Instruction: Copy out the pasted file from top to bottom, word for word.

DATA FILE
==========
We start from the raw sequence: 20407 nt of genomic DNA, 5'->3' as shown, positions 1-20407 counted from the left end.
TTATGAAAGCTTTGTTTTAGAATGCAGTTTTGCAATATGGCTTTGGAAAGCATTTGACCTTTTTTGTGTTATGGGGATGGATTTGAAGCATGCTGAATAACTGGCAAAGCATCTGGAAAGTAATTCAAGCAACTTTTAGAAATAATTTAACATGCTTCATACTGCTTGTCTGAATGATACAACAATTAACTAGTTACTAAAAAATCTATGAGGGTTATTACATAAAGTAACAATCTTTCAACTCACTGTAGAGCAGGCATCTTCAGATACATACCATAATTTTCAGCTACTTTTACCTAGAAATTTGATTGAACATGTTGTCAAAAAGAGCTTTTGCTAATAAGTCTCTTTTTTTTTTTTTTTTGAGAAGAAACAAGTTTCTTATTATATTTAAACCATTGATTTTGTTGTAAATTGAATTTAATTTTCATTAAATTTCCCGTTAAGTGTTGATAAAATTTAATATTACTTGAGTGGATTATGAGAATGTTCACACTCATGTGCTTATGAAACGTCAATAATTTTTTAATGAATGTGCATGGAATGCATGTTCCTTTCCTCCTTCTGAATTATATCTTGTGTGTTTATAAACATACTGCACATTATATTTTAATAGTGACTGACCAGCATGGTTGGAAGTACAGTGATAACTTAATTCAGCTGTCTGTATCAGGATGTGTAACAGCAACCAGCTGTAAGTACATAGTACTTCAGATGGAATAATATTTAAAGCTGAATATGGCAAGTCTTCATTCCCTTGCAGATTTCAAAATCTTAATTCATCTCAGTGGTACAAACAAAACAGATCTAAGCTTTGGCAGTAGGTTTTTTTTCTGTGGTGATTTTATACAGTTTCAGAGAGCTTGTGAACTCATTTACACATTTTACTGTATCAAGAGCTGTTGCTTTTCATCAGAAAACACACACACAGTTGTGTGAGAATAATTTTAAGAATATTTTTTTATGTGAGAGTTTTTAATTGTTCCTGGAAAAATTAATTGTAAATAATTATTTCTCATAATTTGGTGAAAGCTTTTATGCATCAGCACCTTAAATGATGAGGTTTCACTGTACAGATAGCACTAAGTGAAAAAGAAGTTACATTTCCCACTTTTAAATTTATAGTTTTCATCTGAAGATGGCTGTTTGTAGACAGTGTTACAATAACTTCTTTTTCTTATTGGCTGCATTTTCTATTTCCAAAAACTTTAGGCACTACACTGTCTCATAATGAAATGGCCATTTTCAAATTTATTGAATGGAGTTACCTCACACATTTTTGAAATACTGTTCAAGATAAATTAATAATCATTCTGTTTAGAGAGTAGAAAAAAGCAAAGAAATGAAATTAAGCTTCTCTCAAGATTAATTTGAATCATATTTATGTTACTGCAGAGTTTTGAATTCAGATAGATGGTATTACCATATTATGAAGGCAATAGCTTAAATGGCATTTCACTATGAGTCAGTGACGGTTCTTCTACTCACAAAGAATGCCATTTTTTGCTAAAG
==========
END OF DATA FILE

We start from the raw sequence: 20407 nt of genomic DNA, 5'->3' as shown, positions 1-20407 counted from the left end.
TTATGAAAGCTTTGTTTTAGAATGCAGTTTTGCAATATGGCTTTGGAAAGCATTTGACCTTTTTTGTGTTATGGGGATGGATTTGAAGCATGCTGAATAACTGGCAAAGCATCTGGAAAGTAATTCAAGCAACTTTTAGAAATAATTTAACATGCTTCATACTGCTTGTCTGAATGATACAACAATTAACTAGTTACTAAAAAATCTATGAGGGTTATTACATAAAGTAACAATCTTTCAACTCACTGTAGAGCAGGCATCTTCAGATACATACCATAATTTTCAGCTACTTTTACCTAGAAATTTGATTGAACATGTTGTCAAAAAGAGCTTTTGCTAATAAGTCTCTTTTTTTTTTTTTTTTGAGAAGAAACAAGTTTCTTATTATATTTAAACCATTGATTTTGTTGTAAATTGAATTTAATTTTCATTAAATTTCCCGTTAAGTGTTGATAAAATTTAATATTACTTGAGTGGATTATGAGAATGTTCACACTCATGTGCTTATGAAACGTCAATAATTTTTTAATGAATGTGCATGGAATGCATGTTCCTTTCCTCCTTCTGAATTATATCTTGTGTGTTTATAAACATACTGCACATTATATTTTAATAGTGACTGACCAGCATGGTTGGAAGTACAGTGATAACTTAATTCAGCTGTCTGTATCAGGATGTGTAACAGCAACCAGCTGTAAGTACATAGTACTTCAGATGGAATAATATTTAAAGCTGAATATGGCAAGTCTTCATTCCCTTGCAGATTTCAAAATCTTAATTCATCTCAGTGGTACAAACAAAACAGATCTAAGCTTTGGCAGTAGGTTTTTTTTCTGTGGTGATTTTATACAGTTTCAGAGAGCTTGTGAACTCATTTACACATTTTACTGTATCAAGAGCTGTTGCTTTTCATCAGAAAACACACACACAGTTGTGTGAGAATAATTTTAAGAATATTTTTTTATGTGAGAGTTTTTAATTGTTCCTGGAAAAATTAATTGTAAATAATTATTTCTCATAATTTGGTGAAAGCTTTTATGCATCAGCACCTTAAATGATGAGGTTTCACTGTACAGATAGCACTAAGTGAAAAAGAAGTTACATTTCCCACTTTTAAATTTATAGTTTTCATCTGAAGATGGCTGTTTGTAGACAGTGTTACAATAACTTCTTTTTCTTATTGGCTGCATTTTCTATTTCCAAAAACTTTAGGCACTACACTGTCTCATAATGAAATGGCCATTTTCAAATTTATTGAATGGAGTTACCTCACACATTTTTGAAATACTGTTCAAGATAAATTAATAATCATTCTGTTTAGAGAGTAGAAAAAAGCAAAGAAATGAAATTAAGCTTCTCTCAAGATTAATTTGAATCATATTTATGTTACTGCAGAGTTTTGAATTCAGATAGATGGTATTACCATATTATGAAGGCAATAGCTTAAATGGCATTTCACTATGAGTCAGTGACGGTTCTTCTACTCACAAAGAATGCCATTTTTTGCTAAAG